Posted August 20, 2013

Offseason Grades: Orlando Magic

2013 Offseason Grades, Al Harrington, Ben Golliver, Nikola Vucevic, Orlando Magic, Tobias Harris, Victor Oladipo
Victor Oladipo was the No. 2 overall pick by the Magic in this year's draft. (Fernando Medina/Getty Images)

Victor Oladipo was the No. 2 overall pick by the Magic in this year’s draft. (Fernando Medina/Getty Images)

The Point Forward will grade every team’s offseason over the next few weeks. Click here for the complete archive.

Additions: Victor Oladipo (No. 2 pick in 2013 draft), Jason Maxiell, Ronnie Price

Losses: Beno Udrih, Al Harrington

Other Moves: n/a

What Went Right: One could easily argue that the only Magic move of note this summer — either positive or negative — was the selection of guard Victor Oladipo with the No. 2 pick. Holding the second pick in a draft is often viewed as an easy place to be: just pick whoever doesn’t go No. 1 and call it a day. The Magic’s task was never that simple this year, and things only got that much crazier — from the outsider’s perspective — when the Cavaliers shocked the world by passing on the entire consensus top-five prospects to snag Anthony Bennett. Cleveland’s curious play didn’t appear to alter Orlando’s course at all: They happily pocketed Oladipo, who has been hailed for his work ethic, athletic tools and potential to be an impact player on the defensive end.

The first-team All-American at Indiana made a great entrance to the NBA world by wearing Google Glass on draft night and he backed it up with a solid Orlando summer league showing, averaging 19 points, five assists and 4.3 rebounds. Although his shooting numbers were up and down and he struggled with turnovers, there was plenty to like, as evidenced by this YouTube mix put together by DeeJay235.

What Went Wrong: The Magic’s first full summer after trading Dwight Howard played out exactly as expected/hoped: They parted with veterans (Beno Udrih and Al Harrington) that don’t make sense in a long-term rebuilding effort, they shelled out exactly zero big-dollar deals to free agents, and they maximized their 2014 cap space by signing both Jason Maxiell and Ronnie Price to deals that included only one guaranteed year. In sum, they did absolutely nothing that will prevent them from competing for the most draft lottery ping-pong balls while also maintaining a roster framework that will allow Oladipo, Tobias Harris, Nikola Vucevic and their other youngsters plenty of playing time and freedom to develop. Even better, they will be in a position to pursue trade and free-agency options next summer more aggressively.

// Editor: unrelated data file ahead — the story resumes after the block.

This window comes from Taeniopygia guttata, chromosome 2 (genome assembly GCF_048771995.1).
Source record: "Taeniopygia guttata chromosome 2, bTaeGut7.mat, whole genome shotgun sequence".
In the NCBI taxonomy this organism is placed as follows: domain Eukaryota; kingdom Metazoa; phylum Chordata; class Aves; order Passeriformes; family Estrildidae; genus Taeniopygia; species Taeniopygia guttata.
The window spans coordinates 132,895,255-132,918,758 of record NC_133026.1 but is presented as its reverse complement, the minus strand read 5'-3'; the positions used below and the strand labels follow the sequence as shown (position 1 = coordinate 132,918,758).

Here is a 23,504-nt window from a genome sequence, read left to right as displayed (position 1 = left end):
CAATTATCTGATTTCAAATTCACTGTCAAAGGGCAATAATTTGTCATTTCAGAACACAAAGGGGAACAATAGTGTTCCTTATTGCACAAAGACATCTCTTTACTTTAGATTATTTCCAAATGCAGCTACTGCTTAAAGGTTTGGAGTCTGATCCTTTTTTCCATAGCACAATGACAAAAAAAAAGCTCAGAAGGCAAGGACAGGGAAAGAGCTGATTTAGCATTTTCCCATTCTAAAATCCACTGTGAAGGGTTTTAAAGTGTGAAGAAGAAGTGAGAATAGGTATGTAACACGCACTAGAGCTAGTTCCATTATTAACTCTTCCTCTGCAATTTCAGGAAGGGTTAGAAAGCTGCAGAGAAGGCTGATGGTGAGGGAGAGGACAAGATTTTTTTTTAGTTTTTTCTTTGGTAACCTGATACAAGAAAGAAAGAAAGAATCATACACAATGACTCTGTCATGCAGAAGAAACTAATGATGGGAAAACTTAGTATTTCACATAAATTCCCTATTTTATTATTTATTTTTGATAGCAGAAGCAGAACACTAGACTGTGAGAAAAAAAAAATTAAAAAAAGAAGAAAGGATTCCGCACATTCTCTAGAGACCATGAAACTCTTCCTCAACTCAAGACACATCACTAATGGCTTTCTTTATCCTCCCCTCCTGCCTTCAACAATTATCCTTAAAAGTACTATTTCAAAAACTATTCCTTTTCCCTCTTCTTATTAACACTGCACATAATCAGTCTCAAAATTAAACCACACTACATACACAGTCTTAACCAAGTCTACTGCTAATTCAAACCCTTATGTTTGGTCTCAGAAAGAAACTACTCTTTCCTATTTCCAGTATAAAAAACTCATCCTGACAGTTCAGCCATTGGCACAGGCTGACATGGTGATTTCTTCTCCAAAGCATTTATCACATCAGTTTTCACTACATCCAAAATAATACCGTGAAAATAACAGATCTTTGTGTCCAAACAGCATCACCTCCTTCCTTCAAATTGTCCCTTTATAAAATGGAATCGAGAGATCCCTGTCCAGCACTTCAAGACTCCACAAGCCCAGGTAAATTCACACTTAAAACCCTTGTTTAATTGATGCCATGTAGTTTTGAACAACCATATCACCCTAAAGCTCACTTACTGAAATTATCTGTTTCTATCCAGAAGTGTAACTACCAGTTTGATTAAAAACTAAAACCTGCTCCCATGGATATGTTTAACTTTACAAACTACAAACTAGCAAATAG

Obsessively charting the progress and projecting the ceilings of Oladipo, Harris and Vucevic is now the 1A area of focus for Magic fans and observers. 1B, of course, is licking their lips over possible 2014 draft targets. Orlando can be essentially penciled in for a top-five pick next June, meaning that they are virtually guaranteed to add Marcus Smart, Andrew Wiggins, Julius Randle, Jabari Parker, Dante Exum, or Aaron Gordon to the Harris/Oladipo/Vucevic/Arron Afflalo core (call it “HOVA” for short?) for the 2014-15 season. That thought should get the heart rate and (eventually) the season-ticket sales pumping. Yes, that probably feels like a long way off in mid-August 2013, but time can fly when there are no real expectations and hope is approaching on the horizon.

GRADE: B+. It’s a bit counter-intuitive, but by doing virtually nothing besides selecting Oladipo, the Magic, who finished with the league’s worst record at 20-62 last season, did everything right. Or, at least as right as you can do everything while re-upping the lease on the league’s basement for another year.

1 comments
spiderminion
spiderminion

I'm not as high on Tobias Harris as everyone else is. I think his scoring and rebounding is pretty good, but his defense will never be that good. He has a body of a tweener, and only his long wingspan and effort (hopefully), will keep him from being BAD.

I'm pretty high on Oladipo though, I think he can be very good. He has bulk to go with his athleticism, and he did well offensively in Summer league.

That being said, their current core looks like it can succeed in today's small ball NBA. They have a lot of good-value trade pieces (most of which they got by rolling the dice), and a top pick in the 2014 draft. The future is bring for them as long the front office does not screw everything up.